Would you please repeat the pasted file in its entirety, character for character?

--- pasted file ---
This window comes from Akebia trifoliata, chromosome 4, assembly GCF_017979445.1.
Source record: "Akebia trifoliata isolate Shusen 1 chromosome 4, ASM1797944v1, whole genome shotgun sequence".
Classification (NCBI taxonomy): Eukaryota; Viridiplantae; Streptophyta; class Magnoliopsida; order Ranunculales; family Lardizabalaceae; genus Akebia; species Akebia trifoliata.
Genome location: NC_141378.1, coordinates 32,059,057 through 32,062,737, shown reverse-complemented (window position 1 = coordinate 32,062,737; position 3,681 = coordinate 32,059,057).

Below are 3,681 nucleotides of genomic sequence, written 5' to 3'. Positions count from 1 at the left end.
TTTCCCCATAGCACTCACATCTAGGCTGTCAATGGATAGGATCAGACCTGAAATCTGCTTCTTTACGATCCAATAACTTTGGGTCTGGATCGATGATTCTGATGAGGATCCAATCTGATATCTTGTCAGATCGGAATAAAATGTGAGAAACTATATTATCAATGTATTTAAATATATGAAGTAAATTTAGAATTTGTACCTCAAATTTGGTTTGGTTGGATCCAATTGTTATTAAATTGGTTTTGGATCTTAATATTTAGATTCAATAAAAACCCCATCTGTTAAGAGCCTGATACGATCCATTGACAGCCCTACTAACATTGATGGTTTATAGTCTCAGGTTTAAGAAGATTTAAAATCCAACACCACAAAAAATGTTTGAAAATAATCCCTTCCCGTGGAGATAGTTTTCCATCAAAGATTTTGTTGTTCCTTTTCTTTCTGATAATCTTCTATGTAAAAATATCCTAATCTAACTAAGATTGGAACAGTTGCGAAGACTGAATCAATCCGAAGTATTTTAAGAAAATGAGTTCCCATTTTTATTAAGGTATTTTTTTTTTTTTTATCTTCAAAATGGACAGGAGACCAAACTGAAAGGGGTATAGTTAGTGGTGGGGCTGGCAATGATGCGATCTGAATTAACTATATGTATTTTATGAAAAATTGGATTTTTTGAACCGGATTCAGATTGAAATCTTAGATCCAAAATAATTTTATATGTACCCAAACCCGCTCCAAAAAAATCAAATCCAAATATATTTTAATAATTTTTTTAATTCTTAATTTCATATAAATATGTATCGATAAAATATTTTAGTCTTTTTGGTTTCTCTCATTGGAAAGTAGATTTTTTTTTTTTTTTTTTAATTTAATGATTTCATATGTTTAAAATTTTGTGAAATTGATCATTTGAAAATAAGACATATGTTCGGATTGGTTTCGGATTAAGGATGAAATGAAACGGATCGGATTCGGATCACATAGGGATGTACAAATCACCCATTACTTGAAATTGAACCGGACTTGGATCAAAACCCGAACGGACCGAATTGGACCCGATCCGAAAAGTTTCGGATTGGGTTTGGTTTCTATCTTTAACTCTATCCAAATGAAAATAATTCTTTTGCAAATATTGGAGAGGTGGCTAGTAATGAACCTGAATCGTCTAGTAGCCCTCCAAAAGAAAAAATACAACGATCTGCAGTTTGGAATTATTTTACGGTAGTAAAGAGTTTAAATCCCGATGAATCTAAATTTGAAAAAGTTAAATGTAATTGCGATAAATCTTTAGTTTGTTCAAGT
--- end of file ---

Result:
This window comes from Akebia trifoliata, chromosome 4, assembly GCF_017979445.1.
Source record: "Akebia trifoliata isolate Shusen 1 chromosome 4, ASM1797944v1, whole genome shotgun sequence".
Classification (NCBI taxonomy): Eukaryota; Viridiplantae; Streptophyta; class Magnoliopsida; order Ranunculales; family Lardizabalaceae; genus Akebia; species Akebia trifoliata.
Genome location: NC_141378.1, coordinates 32,059,057 through 32,062,737, shown reverse-complemented (window position 1 = coordinate 32,062,737; position 3,681 = coordinate 32,059,057).

Below are 3,681 nucleotides of genomic sequence, written 5' to 3'. Positions count from 1 at the left end.
TTTCCCCATAGCACTCACATCTAGGCTGTCAATGGATAGGATCAGACCTGAAATCTGCTTCTTTACGATCCAATAACTTTGGGTCTGGATCGATGATTCTGATGAGGATCCAATCTGATATCTTGTCAGATCGGAATAAAATGTGAGAAACTATATTATCAATGTATTTAAATATATGAAGTAAATTTAGAATTTGTACCTCAAATTTGGTTTGGTTGGATCCAATTGTTATTAAATTGGTTTTGGATCTTAATATTTAGATTCAATAAAAACCCCATCTGTTAAGAGCCTGATACGATCCATTGACAGCCCTACTAACATTGATGGTTTATAGTCTCAGGTTTAAGAAGATTTAAAATCCAACACCACAAAAAATGTTTGAAAATAATCCCTTCCCGTGGAGATAGTTTTCCATCAAAGATTTTGTTGTTCCTTTTCTTTCTGATAATCTTCTATGTAAAAATATCCTAATCTAACTAAGATTGGAACAGTTGCGAAGACTGAATCAATCCGAAGTATTTTAAGAAAATGAGTTCCCATTTTTATTAAGGTATTTTTTTTTTTTTTATCTTCAAAATGGACAGGAGACCAAACTGAAAGGGGTATAGTTAGTGGTGGGGCTGGCAATGATGCGATCTGAATTAACTATATGTATTTTATGAAAAATTGGATTTTTTGAACCGGATTCAGATTGAAATCTTAGATCCAAAATAATTTTATATGTACCCAAACCCGCTCCAAAAAAATCAAATCCAAATATATTTTAATAATTTTTTTAATTCTTAATTTCATATAAATATGTATCGATAAAATATTTTAGTCTTTTTGGTTTCTCTCATTGGAAAGTAGATTTTTTTTTTTTTTTTTTAATTTAATGATTTCATATGTTTAAAATTTTGTGAAATTGATCATTTGAAAATAAGACATATGTTCGGATTGGTTTCGGATTAAGGATGAAATGAAACGGATCGGATTCGGATCACATAGGGATGTACAAATCACCCATTACTTGAAATTGAACCGGACTTGGATCAAAACCCGAACGGACCGAATTGGACCCGATCCGAAAAGTTTCGGATTGGGTTTGGTTTCTATCTTTAACTCTATCCAAATGAAAATAATTCTTTTGCAAATATTGGAGAGGTGGCTAGTAATGAACCTGAATCGTCTAGTAGCCCTCCAAAAGAAAAAATACAACGATCTGCAGTTTGGAATTATTTTACGGTAGTAAAGAGTTTAAATCCCGATGAATCTAAATTTGAAAAAGTTAAATGTAATTGCGATAAATCTTTAGTTTGTTCAAGT